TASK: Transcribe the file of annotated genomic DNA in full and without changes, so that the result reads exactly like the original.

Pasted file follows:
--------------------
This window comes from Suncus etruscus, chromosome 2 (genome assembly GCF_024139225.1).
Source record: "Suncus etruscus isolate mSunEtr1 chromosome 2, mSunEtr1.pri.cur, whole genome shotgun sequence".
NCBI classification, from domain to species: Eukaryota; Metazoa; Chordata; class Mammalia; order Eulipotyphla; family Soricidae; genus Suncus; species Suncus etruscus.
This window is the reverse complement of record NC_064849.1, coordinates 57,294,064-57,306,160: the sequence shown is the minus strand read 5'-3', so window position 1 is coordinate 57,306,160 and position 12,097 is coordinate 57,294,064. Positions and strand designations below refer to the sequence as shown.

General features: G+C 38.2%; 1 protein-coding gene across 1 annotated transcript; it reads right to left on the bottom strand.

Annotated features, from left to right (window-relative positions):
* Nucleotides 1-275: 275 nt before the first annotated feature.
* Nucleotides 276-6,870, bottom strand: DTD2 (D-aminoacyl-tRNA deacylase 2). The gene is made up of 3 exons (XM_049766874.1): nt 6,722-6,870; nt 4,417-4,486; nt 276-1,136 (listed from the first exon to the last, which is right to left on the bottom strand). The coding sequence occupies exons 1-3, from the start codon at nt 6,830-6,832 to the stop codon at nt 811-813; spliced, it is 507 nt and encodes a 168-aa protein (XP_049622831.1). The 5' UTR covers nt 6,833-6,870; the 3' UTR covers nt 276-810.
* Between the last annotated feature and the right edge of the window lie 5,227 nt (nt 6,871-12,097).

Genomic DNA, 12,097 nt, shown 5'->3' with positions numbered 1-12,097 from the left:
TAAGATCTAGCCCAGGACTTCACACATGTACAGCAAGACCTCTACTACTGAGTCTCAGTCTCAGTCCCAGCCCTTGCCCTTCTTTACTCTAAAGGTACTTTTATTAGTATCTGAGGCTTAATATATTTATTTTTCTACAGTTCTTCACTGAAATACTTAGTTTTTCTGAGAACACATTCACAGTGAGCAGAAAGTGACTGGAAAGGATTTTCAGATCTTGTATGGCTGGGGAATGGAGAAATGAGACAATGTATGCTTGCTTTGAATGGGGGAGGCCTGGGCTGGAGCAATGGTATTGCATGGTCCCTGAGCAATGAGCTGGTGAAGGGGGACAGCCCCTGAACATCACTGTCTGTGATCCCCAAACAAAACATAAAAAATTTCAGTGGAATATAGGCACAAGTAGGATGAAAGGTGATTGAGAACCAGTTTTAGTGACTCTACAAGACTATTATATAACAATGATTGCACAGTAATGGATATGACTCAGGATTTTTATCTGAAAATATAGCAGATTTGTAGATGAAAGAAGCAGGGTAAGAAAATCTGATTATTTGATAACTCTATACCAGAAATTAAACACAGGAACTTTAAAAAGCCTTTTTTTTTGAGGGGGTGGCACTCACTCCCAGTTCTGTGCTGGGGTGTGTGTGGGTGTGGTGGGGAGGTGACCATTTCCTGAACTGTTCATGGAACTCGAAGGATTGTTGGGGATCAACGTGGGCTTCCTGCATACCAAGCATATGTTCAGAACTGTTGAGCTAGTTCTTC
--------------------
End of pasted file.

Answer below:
This window comes from Suncus etruscus, chromosome 2 (genome assembly GCF_024139225.1).
Source record: "Suncus etruscus isolate mSunEtr1 chromosome 2, mSunEtr1.pri.cur, whole genome shotgun sequence".
NCBI classification, from domain to species: Eukaryota; Metazoa; Chordata; class Mammalia; order Eulipotyphla; family Soricidae; genus Suncus; species Suncus etruscus.
This window is the reverse complement of record NC_064849.1, coordinates 57,294,064-57,306,160: the sequence shown is the minus strand read 5'-3', so window position 1 is coordinate 57,306,160 and position 12,097 is coordinate 57,294,064. Positions and strand designations below refer to the sequence as shown.

General features: G+C 38.2%; 1 protein-coding gene across 1 annotated transcript; it reads right to left on the bottom strand.

Annotated features, from left to right (window-relative positions):
* Nucleotides 1-275: 275 nt before the first annotated feature.
* Nucleotides 276-6,870, bottom strand: DTD2 (D-aminoacyl-tRNA deacylase 2). The gene is made up of 3 exons (XM_049766874.1): nt 6,722-6,870; nt 4,417-4,486; nt 276-1,136 (listed from the first exon to the last, which is right to left on the bottom strand). The coding sequence occupies exons 1-3, from the start codon at nt 6,830-6,832 to the stop codon at nt 811-813; spliced, it is 507 nt and encodes a 168-aa protein (XP_049622831.1). The 5' UTR covers nt 6,833-6,870; the 3' UTR covers nt 276-810.
* Between the last annotated feature and the right edge of the window lie 5,227 nt (nt 6,871-12,097).

Genomic DNA, 12,097 nt, shown 5'->3' with positions numbered 1-12,097 from the left:
TAAGATCTAGCCCAGGACTTCACACATGTACAGCAAGACCTCTACTACTGAGTCTCAGTCTCAGTCCCAGCCCTTGCCCTTCTTTACTCTAAAGGTACTTTTATTAGTATCTGAGGCTTAATATATTTATTTTTCTACAGTTCTTCACTGAAATACTTAGTTTTTCTGAGAACACATTCACAGTGAGCAGAAAGTGACTGGAAAGGATTTTCAGATCTTGTATGGCTGGGGAATGGAGAAATGAGACAATGTATGCTTGCTTTGAATGGGGGAGGCCTGGGCTGGAGCAATGGTATTGCATGGTCCCTGAGCAATGAGCTGGTGAAGGGGGACAGCCCCTGAACATCACTGTCTGTGATCCCCAAACAAAACATAAAAAATTTCAGTGGAATATAGGCACAAGTAGGATGAAAGGTGATTGAGAACCAGTTTTAGTGACTCTACAAGACTATTATATAACAATGATTGCACAGTAATGGATATGACTCAGGATTTTTATCTGAAAATATAGCAGATTTGTAGATGAAAGAAGCAGGGTAAGAAAATCTGATTATTTGATAACTCTATACCAGAAATTAAACACAGGAACTTTAAAAAGCCTTTTTTTTTGAGGGGGTGGCACTCACTCCCAGTTCTGTGCTGGGGTGTGTGTGGGTGTGGTGGGGAGGTGACCATTTCCTGAACTGTTCATGGAACTCGAAGGATTGTTGGGGATCAACGTGGGCTTCCTGCATACCAAGCATATGTTCAGAACTGTTGAGCTAGTTCTTC